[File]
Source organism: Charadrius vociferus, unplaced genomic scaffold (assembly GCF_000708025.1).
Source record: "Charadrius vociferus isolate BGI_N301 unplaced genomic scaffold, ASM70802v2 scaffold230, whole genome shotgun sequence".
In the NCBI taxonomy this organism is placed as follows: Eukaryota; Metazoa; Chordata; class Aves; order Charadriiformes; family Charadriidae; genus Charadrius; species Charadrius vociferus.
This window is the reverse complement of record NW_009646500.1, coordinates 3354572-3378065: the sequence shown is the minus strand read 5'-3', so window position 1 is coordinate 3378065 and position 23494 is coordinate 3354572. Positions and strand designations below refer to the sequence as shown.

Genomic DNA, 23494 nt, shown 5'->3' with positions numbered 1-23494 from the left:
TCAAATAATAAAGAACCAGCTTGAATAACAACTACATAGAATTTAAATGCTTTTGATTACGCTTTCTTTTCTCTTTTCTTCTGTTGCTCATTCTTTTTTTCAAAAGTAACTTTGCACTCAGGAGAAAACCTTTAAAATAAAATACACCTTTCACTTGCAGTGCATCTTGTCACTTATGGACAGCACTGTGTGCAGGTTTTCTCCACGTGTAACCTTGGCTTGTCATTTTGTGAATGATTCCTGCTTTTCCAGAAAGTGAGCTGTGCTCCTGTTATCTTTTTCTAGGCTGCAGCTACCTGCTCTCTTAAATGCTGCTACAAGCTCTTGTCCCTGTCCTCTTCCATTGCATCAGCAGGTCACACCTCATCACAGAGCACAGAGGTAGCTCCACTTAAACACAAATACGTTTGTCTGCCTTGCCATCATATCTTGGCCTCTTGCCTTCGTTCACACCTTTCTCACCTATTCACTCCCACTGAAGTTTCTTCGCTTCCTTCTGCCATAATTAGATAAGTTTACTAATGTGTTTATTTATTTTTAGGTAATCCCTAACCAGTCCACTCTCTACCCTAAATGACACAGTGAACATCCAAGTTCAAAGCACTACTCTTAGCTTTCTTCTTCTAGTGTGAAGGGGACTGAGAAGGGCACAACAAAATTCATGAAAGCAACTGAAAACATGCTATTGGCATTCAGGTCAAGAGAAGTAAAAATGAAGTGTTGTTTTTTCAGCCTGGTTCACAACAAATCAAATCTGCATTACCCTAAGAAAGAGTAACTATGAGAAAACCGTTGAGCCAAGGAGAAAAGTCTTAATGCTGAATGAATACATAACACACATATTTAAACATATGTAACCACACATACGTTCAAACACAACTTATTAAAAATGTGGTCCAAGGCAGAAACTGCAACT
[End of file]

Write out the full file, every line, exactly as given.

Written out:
Source organism: Charadrius vociferus, unplaced genomic scaffold (assembly GCF_000708025.1).
Source record: "Charadrius vociferus isolate BGI_N301 unplaced genomic scaffold, ASM70802v2 scaffold230, whole genome shotgun sequence".
In the NCBI taxonomy this organism is placed as follows: Eukaryota; Metazoa; Chordata; class Aves; order Charadriiformes; family Charadriidae; genus Charadrius; species Charadrius vociferus.
This window is the reverse complement of record NW_009646500.1, coordinates 3354572-3378065: the sequence shown is the minus strand read 5'-3', so window position 1 is coordinate 3378065 and position 23494 is coordinate 3354572. Positions and strand designations below refer to the sequence as shown.

Genomic DNA, 23494 nt, shown 5'->3' with positions numbered 1-23494 from the left:
TCAAATAATAAAGAACCAGCTTGAATAACAACTACATAGAATTTAAATGCTTTTGATTACGCTTTCTTTTCTCTTTTCTTCTGTTGCTCATTCTTTTTTTCAAAAGTAACTTTGCACTCAGGAGAAAACCTTTAAAATAAAATACACCTTTCACTTGCAGTGCATCTTGTCACTTATGGACAGCACTGTGTGCAGGTTTTCTCCACGTGTAACCTTGGCTTGTCATTTTGTGAATGATTCCTGCTTTTCCAGAAAGTGAGCTGTGCTCCTGTTATCTTTTTCTAGGCTGCAGCTACCTGCTCTCTTAAATGCTGCTACAAGCTCTTGTCCCTGTCCTCTTCCATTGCATCAGCAGGTCACACCTCATCACAGAGCACAGAGGTAGCTCCACTTAAACACAAATACGTTTGTCTGCCTTGCCATCATATCTTGGCCTCTTGCCTTCGTTCACACCTTTCTCACCTATTCACTCCCACTGAAGTTTCTTCGCTTCCTTCTGCCATAATTAGATAAGTTTACTAATGTGTTTATTTATTTTTAGGTAATCCCTAACCAGTCCACTCTCTACCCTAAATGACACAGTGAACATCCAAGTTCAAAGCACTACTCTTAGCTTTCTTCTTCTAGTGTGAAGGGGACTGAGAAGGGCACAACAAAATTCATGAAAGCAACTGAAAACATGCTATTGGCATTCAGGTCAAGAGAAGTAAAAATGAAGTGTTGTTTTTTCAGCCTGGTTCACAACAAATCAAATCTGCATTACCCTAAGAAAGAGTAACTATGAGAAAACCGTTGAGCCAAGGAGAAAAGTCTTAATGCTGAATGAATACATAACACACATATTTAAACATATGTAACCACACATACGTTCAAACACAACTTATTAAAAATGTGGTCCAAGGCAGAAACTGCAACT